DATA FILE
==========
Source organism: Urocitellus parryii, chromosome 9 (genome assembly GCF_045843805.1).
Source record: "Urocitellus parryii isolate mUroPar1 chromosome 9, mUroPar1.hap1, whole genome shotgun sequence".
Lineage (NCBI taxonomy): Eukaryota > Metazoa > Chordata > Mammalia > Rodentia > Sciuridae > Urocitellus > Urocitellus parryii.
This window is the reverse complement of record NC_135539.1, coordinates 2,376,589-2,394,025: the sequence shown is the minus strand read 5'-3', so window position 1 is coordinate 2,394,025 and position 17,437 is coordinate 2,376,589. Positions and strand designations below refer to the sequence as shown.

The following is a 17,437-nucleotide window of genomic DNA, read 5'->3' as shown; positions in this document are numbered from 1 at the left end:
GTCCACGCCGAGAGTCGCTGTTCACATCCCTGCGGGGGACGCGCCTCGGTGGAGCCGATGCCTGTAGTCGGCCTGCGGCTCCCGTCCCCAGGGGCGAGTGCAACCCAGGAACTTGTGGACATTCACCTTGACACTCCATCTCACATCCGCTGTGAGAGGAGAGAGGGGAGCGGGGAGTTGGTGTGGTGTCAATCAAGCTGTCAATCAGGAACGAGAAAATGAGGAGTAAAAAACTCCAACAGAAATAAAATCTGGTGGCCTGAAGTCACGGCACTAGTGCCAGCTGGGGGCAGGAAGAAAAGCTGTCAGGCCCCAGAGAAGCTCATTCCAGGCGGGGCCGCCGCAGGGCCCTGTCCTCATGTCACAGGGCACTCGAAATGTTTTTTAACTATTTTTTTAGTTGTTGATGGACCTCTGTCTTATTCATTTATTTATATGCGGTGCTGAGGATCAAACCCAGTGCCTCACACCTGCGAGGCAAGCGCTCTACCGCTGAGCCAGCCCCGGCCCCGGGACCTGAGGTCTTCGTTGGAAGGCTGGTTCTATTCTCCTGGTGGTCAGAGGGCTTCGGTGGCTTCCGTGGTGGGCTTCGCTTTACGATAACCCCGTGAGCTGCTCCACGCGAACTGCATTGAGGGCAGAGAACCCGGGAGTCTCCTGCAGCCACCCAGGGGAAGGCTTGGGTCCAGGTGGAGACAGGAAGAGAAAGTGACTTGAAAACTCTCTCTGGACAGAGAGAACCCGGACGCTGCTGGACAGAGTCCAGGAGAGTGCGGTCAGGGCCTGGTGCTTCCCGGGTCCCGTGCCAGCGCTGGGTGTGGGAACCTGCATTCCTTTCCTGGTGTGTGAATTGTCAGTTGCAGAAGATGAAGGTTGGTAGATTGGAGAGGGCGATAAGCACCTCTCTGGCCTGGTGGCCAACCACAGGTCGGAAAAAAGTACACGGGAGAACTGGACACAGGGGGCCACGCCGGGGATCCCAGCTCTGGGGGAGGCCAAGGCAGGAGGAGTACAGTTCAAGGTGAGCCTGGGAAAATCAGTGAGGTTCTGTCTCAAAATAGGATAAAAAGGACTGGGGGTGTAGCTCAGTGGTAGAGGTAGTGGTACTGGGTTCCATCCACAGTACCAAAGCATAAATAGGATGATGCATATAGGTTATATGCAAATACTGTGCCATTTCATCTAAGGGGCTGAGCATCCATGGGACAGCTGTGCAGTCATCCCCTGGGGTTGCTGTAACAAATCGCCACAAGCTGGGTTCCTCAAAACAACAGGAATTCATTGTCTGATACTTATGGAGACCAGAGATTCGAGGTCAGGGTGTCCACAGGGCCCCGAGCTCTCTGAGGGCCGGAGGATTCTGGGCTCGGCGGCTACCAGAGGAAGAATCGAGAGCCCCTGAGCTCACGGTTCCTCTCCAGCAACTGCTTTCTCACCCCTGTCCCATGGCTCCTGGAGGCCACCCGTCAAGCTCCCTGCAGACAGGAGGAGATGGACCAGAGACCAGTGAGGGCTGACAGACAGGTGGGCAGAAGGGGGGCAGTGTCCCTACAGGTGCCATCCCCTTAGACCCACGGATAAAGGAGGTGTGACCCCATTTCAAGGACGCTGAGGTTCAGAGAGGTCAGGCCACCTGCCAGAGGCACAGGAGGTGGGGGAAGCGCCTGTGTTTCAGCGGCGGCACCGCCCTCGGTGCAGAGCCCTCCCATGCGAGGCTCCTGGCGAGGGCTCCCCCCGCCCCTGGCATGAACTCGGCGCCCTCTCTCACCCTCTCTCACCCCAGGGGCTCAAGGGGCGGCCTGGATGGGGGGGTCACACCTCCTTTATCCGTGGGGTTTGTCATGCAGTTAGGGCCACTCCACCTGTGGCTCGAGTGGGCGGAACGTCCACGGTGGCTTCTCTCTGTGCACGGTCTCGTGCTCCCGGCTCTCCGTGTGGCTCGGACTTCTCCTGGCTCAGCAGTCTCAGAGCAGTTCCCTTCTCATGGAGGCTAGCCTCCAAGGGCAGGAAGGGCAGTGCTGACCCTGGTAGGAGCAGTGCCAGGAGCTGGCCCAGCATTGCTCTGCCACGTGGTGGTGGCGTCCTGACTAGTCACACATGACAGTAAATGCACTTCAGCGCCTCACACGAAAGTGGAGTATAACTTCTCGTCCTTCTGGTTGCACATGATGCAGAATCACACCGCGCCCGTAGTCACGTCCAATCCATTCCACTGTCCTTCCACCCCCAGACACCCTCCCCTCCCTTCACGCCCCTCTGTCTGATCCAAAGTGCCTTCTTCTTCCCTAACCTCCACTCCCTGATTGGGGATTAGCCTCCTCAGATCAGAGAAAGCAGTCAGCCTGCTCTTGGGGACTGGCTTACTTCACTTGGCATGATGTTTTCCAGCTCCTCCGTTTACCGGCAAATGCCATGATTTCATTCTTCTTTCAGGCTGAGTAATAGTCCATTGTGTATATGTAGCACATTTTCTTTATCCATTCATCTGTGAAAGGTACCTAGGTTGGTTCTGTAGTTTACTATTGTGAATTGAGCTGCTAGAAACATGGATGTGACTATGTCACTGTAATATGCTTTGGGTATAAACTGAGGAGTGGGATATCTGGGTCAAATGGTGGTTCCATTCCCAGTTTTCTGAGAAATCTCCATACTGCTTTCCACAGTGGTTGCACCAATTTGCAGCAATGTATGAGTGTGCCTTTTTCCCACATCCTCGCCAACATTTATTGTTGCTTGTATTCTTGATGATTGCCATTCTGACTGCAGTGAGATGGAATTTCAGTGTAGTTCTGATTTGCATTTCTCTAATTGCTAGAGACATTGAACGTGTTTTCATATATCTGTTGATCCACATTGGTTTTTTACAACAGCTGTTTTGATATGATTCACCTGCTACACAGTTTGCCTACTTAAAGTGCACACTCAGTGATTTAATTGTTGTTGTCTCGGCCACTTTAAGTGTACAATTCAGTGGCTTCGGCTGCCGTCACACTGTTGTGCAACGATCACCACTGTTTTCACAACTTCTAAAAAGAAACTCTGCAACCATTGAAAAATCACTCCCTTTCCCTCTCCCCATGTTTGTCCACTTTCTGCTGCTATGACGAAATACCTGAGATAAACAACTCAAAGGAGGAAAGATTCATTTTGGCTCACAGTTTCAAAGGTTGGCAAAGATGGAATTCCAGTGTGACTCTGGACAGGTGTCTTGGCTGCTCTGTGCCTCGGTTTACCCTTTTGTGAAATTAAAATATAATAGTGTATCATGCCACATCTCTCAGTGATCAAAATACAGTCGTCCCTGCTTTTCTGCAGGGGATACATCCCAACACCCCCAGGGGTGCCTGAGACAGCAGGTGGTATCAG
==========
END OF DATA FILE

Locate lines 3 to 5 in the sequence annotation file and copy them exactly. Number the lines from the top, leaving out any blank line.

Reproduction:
Lineage (NCBI taxonomy): Eukaryota > Metazoa > Chordata > Mammalia > Rodentia > Sciuridae > Urocitellus > Urocitellus parryii.
This window is the reverse complement of record NC_135539.1, coordinates 2,376,589-2,394,025: the sequence shown is the minus strand read 5'-3', so window position 1 is coordinate 2,394,025 and position 17,437 is coordinate 2,376,589. Positions and strand designations below refer to the sequence as shown.

The following is a 17,437-nucleotide window of genomic DNA, read 5'->3' as shown; positions in this document are numbered from 1 at the left end: